European lobbies and unions are strong. They protect whichever stakeholder on the construction chain they represent and strive to minimise change, which is always associated with hassle and cost. That in turn stands in the way of market acceptance.
SeRaMCo discovered that by making “one partner responsible for everything,” rather than leaving each craftsperson to manage their own part of the build, “you get a better view on optimisation”. He means that a project manager overseeing everything can tell the “cement producers, designers, architects, structural designers” and builders what needs to be done to achieve an attractive end result. They’ll coordinate the entire building process, improving efficiency.
A Data Headache
It will, of course, require some catching up before the industry shifts fully from traditional to new production methods. Christian believes economic stimulus – i.e., demand from those willing to pay more for relevant expertise– will cause the skills gap to close quickly.
Data is another story. According to our CityChanger, fifty years ago we built much more efficiently, using only what was required.
Nowadays, so much concrete goes into construction and our calculations aren’t so exact. We throw concrete at a project as a precaution: “an extra safety factor for acoustics, an extra safety factor for fire resistance.” Then we come up with a ballpark stat for how much material we need to ensure structural safety should internal steel reinforcement rods fail.
“If we work more accurately, we can at least reduce another 20% of material.”
By being cleverer with how we build, we can automatically construct in a more efficient way. Standardised modular components guarantee this. If it also means we can cut back on the material we use, nature gains too.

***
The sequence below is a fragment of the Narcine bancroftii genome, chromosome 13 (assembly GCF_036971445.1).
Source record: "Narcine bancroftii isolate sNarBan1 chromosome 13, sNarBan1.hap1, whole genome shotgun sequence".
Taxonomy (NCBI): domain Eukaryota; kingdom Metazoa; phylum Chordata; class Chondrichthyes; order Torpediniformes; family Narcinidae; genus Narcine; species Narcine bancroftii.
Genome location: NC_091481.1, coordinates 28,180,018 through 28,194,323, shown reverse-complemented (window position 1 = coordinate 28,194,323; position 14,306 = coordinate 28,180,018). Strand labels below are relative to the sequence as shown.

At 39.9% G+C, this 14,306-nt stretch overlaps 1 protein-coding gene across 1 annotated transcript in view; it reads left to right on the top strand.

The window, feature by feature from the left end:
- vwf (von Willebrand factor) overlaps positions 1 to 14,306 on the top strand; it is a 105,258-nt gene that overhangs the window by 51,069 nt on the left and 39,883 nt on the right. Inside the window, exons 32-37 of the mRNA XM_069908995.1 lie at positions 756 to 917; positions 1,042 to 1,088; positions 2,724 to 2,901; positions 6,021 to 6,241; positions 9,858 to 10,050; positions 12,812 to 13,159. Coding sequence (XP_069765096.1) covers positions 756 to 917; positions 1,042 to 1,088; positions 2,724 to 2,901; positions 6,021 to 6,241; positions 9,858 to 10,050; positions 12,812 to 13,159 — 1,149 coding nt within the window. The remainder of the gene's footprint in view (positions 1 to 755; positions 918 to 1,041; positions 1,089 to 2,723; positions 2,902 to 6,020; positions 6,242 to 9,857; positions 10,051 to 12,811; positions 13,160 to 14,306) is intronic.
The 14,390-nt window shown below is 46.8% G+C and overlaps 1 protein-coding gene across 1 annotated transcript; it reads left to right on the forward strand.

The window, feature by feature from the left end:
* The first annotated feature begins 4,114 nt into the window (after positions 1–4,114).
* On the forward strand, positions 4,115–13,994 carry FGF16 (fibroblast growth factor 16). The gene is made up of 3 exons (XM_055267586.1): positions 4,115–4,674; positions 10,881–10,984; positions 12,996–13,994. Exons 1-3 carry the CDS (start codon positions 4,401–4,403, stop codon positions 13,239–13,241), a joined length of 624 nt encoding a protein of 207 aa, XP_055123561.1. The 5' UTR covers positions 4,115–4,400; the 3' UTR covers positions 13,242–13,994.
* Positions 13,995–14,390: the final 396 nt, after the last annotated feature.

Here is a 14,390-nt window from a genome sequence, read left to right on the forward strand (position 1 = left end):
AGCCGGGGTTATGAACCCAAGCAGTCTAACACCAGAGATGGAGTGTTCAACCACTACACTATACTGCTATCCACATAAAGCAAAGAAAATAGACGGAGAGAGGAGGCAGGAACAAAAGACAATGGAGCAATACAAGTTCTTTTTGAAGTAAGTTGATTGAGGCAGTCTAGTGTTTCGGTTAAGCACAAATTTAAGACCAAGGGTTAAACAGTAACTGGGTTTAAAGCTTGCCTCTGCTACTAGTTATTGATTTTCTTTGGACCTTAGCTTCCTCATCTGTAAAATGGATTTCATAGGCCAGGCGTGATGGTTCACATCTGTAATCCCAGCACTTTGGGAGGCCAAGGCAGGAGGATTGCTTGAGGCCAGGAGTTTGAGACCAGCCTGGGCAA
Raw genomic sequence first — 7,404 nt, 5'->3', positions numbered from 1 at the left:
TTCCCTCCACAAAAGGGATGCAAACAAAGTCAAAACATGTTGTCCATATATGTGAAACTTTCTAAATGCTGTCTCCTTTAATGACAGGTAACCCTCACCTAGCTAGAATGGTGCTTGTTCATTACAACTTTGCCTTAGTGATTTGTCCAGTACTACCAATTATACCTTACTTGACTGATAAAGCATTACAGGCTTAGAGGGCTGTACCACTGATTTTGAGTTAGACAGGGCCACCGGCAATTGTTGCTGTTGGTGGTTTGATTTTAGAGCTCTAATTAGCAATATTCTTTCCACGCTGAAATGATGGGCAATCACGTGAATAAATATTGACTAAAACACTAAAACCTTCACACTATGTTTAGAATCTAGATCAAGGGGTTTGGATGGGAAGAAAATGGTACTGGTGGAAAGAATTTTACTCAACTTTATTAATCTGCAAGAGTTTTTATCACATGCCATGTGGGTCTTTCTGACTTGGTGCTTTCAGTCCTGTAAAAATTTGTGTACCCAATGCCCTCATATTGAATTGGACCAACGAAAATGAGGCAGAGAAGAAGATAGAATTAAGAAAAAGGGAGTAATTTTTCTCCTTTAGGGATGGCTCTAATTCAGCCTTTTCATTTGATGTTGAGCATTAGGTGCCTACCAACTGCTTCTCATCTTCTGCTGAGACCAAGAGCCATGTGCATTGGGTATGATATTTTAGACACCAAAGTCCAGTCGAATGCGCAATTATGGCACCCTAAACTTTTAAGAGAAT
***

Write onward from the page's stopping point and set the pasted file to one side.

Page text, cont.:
SeRaMCo has rooted out a range of issues and solutions in the exploration of recycling concrete. Christian praised the project’s success, although he is haunted by one disappointment.
“What made me a bit unhappy, I would have hoped that from an ecological sustainable purpose, the impact of using recycled material would have been bigger.”
Conducting SeRaMCo was necessary to find out the truth. Even so, there’s nothing he would do differently: “All of our project team is happy with the results.”
Christian summarised the project with some of his most profound findings:
- “We have to use everything as little as possible and connect materials in the best possible ways.”
- “If you crush something in cities and use it again, it’s much better than to not do it.”
- “You can do everything with recycling concrete that you can do with fresh concrete.”
This expert offered one last piece of advice: “I think we need a failure culture; we have to try new stuff even though we know that some of it will not work. We have to tolerate it.” Innovating, prototyping, testing, adjusting, and retrying is how we establish what works well and what works even better. SeRaMCo is proof of that. But for now, it seems, widescale use of CDW is a long-term vision.
Recycling CDW in a Nutshell
How can we make use of construction and demolition waste in the building sector? This knowledge is SeRaMCo’s legacy.
- First, acknowledge why we should: not for its climate-saving properties but because we have plenty available and it’s better to use it than dispose of it.
- Spending the time to establish and fully utilise the processes needed to separate and prepare CDW for quality construction – and finding new ways to build with it, like precast units – it is a worthwhile investment.
- When it comes to creating a market for these products, we must involve all stakeholders in a cooperative formation to ensure that we understand the build, can maximise efficiency, and don’t create regulations that force us to engage in practices that create further environmental problems.
And finally, try, try, and try again until we get it right.